Essay on Enron: Questionable Accounting Leads to Collapse

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Enron: Questionable Accounting Leads to Collapse
In the case of Enron, it comes down to pure greed and a lack of accountability. From the top, there was illegal activity with Ken Lay, Jeffrey Skilling, and Andrew Fastow who raided the company as though it was their own personal bank. On top of that, the culture of the rest of the company was to make as much money as they could and employees were rewarded by the amount of profit they could make without questioning the ethical means to do so. Sherron Watkins found the issues and reported it to her superiors. However, it stopped there. She should have reported it to the authorities instead of riding it out in the “basement” of Enron. Every other entity was either complicit or in
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If so, what was their contribution?
The Bankers: Three British bankers were indicted in Huston on wire-fraud charges related to a deal at Enron. They were able to use secret investments to take $7.3 million in income that belonged to their employer, according to the department of justice. (Page 423)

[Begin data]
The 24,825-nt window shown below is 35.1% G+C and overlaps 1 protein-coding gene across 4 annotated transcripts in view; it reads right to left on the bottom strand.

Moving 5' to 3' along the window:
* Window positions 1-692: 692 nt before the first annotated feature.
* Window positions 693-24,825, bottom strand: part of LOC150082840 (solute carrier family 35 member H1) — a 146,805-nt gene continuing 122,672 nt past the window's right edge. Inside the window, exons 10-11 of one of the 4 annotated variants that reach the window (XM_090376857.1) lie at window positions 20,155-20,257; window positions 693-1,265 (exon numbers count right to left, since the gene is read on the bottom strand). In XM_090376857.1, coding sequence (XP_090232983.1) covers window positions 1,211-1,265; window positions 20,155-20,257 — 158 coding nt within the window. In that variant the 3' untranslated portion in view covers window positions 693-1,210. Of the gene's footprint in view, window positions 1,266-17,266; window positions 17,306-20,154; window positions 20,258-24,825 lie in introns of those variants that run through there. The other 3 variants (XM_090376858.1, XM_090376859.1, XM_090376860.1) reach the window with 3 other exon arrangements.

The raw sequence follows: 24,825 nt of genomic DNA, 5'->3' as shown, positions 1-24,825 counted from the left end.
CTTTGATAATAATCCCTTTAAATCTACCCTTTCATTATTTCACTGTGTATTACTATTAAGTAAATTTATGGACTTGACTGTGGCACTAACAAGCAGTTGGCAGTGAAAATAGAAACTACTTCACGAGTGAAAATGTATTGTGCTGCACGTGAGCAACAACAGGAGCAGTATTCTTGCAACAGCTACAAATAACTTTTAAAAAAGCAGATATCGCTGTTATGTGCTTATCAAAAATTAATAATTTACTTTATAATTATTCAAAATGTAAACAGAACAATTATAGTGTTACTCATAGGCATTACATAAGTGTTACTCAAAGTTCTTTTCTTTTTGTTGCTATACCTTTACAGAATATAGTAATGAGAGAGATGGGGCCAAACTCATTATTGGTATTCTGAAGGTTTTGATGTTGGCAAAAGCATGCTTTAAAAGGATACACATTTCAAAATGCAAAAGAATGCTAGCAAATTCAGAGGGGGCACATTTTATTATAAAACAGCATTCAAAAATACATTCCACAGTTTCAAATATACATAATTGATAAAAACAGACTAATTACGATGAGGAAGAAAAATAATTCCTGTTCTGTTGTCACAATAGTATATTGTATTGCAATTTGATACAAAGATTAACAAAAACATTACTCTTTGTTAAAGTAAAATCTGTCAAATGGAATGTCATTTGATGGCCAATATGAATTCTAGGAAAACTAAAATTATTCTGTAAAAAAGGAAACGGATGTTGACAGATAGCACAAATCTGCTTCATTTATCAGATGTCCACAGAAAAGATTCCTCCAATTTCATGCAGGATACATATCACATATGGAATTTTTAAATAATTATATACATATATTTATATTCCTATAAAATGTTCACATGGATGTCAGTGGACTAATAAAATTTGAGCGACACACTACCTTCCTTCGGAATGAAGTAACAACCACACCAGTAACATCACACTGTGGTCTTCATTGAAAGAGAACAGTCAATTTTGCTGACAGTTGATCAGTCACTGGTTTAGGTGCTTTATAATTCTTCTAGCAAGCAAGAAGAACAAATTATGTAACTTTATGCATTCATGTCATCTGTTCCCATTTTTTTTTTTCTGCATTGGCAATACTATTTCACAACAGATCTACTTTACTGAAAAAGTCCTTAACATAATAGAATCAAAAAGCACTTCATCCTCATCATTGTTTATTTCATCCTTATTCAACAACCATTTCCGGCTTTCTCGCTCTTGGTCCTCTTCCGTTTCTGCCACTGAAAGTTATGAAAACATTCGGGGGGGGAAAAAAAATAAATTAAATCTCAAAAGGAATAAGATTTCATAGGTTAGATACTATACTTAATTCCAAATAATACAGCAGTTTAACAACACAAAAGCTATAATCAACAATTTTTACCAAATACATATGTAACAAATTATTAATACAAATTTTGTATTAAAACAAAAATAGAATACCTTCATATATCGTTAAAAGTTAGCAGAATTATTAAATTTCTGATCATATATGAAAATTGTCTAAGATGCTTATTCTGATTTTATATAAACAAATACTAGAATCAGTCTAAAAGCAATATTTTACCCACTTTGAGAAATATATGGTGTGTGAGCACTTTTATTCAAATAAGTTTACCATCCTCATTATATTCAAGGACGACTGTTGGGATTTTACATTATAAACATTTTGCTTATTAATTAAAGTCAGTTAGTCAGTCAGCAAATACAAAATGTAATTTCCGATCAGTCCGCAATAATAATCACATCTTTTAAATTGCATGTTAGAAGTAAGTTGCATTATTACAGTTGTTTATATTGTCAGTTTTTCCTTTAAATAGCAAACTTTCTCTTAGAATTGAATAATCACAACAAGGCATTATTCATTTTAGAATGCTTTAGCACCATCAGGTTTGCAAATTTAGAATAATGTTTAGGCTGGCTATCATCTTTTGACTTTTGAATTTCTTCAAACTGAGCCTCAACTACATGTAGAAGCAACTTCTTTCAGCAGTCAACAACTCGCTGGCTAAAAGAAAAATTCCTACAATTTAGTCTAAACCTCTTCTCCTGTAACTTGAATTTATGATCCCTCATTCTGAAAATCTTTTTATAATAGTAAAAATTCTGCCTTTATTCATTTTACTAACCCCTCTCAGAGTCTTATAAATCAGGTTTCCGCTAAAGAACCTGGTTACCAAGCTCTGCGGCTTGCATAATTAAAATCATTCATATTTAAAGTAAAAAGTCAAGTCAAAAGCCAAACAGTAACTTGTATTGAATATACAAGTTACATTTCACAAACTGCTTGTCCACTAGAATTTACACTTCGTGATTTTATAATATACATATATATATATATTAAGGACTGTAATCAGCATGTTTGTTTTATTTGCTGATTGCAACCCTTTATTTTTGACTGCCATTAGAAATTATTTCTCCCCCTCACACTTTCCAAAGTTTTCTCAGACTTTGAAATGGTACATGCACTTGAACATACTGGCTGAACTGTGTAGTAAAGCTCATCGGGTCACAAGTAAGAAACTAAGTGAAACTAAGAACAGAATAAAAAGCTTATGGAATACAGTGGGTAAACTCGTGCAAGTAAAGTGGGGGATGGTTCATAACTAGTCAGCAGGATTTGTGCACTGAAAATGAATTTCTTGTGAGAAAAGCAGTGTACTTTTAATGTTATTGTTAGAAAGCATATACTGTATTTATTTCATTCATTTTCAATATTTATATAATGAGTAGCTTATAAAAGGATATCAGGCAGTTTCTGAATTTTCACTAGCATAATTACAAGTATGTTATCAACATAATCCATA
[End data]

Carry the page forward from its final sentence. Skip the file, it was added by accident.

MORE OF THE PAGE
In addition, the brokerage and investment-banking firm Merrill Lynch, allegedly bought the barges from $28 million, of which Enron financed $21 million. Fastow gave his word that Enron would buy Merrill Lynch’s investment out in six moth with a 15 percent guaranteed rate of return. Merrill Lynch proceeded despite an internal document that suggested that the transaction might be construed as aiding and abetting Enron’s fraudulent manipulation of its income statement. (Page 425)
The Auditors: Arthur Andersen, LLP, was responsible for ensuring the accuracy of Enron’s financial statements and internal bookkeeping. Potential investors used Andersen’s repots to judge Enron’s financial soundness and future potential before they decided whether to invest. These investors expected that Andersen be independent and without any conflict of interest. If Andersen’s repots were in error, inventors could be seriously misled. However, Andersen was found guilty of obstruction of justice for destroying Enron-related auditing
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